THE EDGE OF THE CRAZIES by Jamie Harrison

THE EDGE OF THE CRAZIES

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KIRKUS REVIEW

 ``Blue Deer had always boasted a high rate of insanity,'' reflects archeologist-turned-sheriff Jules Clement, and it's no idle boast. Even before whoever's been hiding in the new law offices of Biddle & Rake perforates both local screenwriter George Blackwater and his computer, this little town (pop. 3,872), tucked into the Montana mountains, is thronging with amiably appealing crazies; all George's lamentably nonfatal shooting does is sharpen their appeal by turning them into suspects. There's George's delighted wife Mona, the most likely suspect, whom Jules questions in a living room that's ``beige in every sense of the word'' just before she manages to remove herself from suspicion by getting killed considerably deader than George; George's spiteful older brother Ray, who writes thrillers and writes people off; disenchanted former lovers of George like Blue Deer Bulletin editor Ada Santoz and (maybe) George's former assistant Alice Wahlgren; the current lovers of those former lovers; laughably corrupt former deputy Bunny McElwaine, who surely knows more than he's saying about a 20-year-old fatality that's still on George's mind; and a supporting cast that could have strolled out of James Crumlish or Northern Exposure. Warm, flip, and as wiggy as the interspersed police blotters it so faithfully imitates. Harrison's debut will have you checking the schedule for the next train back to Blue Deer. (Author tour)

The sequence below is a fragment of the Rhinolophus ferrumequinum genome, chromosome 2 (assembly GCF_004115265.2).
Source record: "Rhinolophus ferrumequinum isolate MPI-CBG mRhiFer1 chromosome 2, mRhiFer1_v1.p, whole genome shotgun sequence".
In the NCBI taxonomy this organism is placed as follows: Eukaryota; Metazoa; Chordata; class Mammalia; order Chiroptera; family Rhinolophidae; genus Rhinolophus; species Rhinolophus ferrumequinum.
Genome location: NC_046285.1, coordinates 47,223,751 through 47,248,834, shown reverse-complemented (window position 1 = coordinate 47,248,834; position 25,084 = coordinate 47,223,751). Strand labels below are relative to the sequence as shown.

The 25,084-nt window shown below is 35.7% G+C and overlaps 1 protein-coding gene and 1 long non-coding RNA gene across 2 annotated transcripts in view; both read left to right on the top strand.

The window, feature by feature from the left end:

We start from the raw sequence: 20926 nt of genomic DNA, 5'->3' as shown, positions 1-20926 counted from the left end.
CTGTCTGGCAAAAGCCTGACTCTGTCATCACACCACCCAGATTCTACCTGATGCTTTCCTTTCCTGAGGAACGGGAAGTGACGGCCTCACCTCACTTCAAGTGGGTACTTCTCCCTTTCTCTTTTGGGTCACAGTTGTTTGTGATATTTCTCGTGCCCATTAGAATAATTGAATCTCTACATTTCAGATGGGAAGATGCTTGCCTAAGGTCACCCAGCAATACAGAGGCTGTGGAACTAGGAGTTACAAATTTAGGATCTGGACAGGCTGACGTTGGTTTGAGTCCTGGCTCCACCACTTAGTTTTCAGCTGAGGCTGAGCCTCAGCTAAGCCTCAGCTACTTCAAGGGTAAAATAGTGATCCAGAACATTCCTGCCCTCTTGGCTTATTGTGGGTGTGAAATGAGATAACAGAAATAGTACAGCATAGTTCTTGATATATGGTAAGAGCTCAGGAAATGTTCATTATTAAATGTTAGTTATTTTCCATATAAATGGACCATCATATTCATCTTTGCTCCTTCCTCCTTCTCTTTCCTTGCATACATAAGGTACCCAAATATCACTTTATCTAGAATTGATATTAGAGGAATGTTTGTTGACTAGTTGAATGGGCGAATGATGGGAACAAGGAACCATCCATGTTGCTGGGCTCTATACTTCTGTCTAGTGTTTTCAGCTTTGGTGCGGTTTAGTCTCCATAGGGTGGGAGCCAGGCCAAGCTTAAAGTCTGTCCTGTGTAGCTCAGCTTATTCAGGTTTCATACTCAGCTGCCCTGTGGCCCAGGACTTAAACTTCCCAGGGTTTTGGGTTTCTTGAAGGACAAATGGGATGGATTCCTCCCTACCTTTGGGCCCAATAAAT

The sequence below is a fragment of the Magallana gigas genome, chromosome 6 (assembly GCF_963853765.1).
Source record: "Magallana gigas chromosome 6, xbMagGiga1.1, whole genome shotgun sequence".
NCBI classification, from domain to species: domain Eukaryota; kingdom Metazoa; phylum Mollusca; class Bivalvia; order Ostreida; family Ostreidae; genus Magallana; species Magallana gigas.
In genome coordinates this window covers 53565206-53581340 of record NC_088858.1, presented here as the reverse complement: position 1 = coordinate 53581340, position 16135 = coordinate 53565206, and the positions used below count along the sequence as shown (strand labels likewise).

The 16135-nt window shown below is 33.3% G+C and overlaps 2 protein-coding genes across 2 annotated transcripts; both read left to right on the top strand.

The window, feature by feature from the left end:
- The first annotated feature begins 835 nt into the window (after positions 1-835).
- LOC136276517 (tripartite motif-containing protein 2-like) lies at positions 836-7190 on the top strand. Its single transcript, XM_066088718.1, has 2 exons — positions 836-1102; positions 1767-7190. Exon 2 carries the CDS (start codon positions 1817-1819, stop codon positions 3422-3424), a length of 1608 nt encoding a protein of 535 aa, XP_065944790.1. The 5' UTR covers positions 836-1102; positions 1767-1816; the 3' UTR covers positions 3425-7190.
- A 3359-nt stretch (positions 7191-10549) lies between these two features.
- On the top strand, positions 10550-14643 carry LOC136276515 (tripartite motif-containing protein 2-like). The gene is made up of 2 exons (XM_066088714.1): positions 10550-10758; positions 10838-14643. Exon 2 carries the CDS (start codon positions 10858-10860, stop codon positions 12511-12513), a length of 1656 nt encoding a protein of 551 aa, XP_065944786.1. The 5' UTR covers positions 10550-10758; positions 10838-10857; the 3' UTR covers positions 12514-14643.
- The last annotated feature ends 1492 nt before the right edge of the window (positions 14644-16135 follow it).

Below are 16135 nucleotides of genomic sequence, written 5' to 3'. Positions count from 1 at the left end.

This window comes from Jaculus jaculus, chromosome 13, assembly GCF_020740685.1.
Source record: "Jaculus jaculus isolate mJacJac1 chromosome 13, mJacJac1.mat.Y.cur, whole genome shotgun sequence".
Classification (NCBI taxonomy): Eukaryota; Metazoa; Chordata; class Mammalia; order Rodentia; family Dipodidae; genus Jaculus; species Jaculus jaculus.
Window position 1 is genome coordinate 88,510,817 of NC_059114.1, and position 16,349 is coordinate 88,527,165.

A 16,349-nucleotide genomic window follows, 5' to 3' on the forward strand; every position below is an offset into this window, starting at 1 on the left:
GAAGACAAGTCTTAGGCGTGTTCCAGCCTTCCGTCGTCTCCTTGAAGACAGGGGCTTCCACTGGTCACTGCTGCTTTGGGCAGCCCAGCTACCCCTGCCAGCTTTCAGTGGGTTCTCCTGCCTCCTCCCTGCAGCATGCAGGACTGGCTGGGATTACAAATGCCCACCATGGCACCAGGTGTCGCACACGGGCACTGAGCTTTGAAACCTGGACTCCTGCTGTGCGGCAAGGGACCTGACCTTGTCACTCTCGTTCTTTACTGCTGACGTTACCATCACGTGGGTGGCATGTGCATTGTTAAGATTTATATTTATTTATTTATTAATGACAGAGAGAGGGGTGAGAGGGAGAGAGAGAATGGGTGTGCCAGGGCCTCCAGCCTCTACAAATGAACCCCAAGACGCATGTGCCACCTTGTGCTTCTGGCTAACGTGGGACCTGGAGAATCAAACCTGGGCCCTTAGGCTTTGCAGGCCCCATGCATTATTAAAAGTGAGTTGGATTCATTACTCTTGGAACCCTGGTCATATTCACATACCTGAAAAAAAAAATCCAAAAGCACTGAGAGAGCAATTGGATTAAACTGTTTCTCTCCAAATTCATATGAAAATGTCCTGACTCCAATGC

Pub Date: May 2nd, 1995
ISBN: 0-7868-6085-5
Page count: 384pp
Publisher: Hyperion
Review Posted Online:
Kirkus Reviews Issue: March 15th, 1995




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